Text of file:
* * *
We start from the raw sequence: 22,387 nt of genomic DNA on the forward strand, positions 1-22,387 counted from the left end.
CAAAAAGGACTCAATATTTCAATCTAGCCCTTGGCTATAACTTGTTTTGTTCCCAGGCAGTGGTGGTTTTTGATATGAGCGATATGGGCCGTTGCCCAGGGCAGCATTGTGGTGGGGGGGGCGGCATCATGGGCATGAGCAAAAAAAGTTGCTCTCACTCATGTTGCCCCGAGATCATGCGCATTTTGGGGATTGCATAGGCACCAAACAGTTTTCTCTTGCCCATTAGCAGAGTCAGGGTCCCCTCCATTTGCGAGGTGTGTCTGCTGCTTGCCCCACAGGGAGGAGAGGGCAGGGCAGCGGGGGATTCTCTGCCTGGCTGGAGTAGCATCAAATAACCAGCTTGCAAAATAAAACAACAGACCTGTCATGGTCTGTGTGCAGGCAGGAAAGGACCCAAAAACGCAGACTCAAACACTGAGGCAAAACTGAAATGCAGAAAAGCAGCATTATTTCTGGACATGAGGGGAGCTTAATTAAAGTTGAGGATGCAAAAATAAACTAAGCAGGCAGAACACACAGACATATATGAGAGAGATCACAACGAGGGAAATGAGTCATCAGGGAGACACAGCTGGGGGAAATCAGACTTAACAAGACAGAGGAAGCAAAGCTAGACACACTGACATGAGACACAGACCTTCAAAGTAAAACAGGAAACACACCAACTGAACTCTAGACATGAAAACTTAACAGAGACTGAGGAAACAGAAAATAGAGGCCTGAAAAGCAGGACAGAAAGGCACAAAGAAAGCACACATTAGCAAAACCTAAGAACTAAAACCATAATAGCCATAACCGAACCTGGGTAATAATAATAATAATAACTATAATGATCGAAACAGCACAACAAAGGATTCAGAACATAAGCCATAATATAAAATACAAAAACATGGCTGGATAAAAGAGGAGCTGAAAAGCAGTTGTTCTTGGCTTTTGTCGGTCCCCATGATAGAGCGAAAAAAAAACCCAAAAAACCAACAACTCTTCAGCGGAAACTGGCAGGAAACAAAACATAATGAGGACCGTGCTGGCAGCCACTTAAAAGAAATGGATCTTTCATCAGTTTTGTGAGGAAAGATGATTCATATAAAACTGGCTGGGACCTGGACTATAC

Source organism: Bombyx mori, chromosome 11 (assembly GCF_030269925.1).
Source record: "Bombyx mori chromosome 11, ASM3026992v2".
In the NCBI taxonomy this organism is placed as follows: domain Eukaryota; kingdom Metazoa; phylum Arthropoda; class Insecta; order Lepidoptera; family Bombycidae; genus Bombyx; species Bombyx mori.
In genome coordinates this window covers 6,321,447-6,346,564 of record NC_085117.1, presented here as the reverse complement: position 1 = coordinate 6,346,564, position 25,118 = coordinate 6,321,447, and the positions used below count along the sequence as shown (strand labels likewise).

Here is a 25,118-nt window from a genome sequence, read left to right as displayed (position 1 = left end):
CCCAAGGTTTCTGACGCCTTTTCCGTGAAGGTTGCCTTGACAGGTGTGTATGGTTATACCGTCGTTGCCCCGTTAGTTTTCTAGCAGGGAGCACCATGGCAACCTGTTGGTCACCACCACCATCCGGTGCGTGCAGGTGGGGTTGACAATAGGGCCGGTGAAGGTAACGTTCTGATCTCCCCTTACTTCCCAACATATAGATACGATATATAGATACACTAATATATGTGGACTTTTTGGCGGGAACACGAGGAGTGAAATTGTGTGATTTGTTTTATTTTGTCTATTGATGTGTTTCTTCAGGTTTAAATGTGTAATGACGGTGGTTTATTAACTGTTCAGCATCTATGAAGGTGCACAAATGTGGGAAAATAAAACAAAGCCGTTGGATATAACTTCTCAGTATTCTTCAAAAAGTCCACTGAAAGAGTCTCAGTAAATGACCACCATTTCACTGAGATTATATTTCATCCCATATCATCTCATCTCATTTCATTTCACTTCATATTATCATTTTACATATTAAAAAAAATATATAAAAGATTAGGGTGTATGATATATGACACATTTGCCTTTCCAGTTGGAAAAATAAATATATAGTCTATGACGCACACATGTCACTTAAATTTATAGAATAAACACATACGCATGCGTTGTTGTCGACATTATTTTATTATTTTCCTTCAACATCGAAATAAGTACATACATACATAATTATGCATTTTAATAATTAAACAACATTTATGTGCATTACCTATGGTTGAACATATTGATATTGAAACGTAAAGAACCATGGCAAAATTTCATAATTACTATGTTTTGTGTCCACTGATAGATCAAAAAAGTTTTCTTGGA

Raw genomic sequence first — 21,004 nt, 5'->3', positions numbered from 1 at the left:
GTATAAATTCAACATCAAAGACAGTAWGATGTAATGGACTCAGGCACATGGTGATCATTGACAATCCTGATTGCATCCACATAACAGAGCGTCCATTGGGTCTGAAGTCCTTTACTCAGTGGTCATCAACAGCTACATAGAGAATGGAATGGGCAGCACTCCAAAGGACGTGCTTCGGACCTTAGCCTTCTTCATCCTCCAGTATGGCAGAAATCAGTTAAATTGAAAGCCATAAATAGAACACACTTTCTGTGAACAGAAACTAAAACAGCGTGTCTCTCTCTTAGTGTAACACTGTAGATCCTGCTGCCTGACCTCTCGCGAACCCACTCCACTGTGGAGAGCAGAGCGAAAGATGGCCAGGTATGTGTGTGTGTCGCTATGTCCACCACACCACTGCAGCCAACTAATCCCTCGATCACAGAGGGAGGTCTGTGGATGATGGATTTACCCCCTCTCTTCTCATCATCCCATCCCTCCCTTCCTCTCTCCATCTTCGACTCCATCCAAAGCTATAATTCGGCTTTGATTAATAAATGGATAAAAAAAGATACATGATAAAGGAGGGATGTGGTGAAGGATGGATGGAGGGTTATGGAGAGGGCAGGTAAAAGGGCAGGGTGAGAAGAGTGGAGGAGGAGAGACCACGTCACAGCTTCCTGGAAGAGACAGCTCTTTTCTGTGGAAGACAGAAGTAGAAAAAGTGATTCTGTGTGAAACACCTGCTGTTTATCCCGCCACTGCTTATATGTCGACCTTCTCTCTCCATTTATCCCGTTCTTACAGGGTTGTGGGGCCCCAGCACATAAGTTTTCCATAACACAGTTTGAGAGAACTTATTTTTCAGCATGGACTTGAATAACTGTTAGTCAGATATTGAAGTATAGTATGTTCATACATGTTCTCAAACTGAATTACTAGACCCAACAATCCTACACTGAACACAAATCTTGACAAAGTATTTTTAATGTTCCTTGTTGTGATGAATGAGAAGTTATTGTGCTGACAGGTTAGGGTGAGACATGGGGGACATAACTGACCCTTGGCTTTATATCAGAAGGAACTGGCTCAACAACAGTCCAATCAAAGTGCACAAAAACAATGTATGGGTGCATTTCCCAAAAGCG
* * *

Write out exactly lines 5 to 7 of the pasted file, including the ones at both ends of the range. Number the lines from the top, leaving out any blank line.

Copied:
In the NCBI taxonomy this organism is placed as follows: domain Eukaryota; kingdom Metazoa; phylum Arthropoda; class Insecta; order Lepidoptera; family Bombycidae; genus Bombyx; species Bombyx mori.
In genome coordinates this window covers 6,321,447-6,346,564 of record NC_085117.1, presented here as the reverse complement: position 1 = coordinate 6,346,564, position 25,118 = coordinate 6,321,447, and the positions used below count along the sequence as shown (strand labels likewise).

Here is a 25,118-nt window from a genome sequence, read left to right as displayed (position 1 = left end):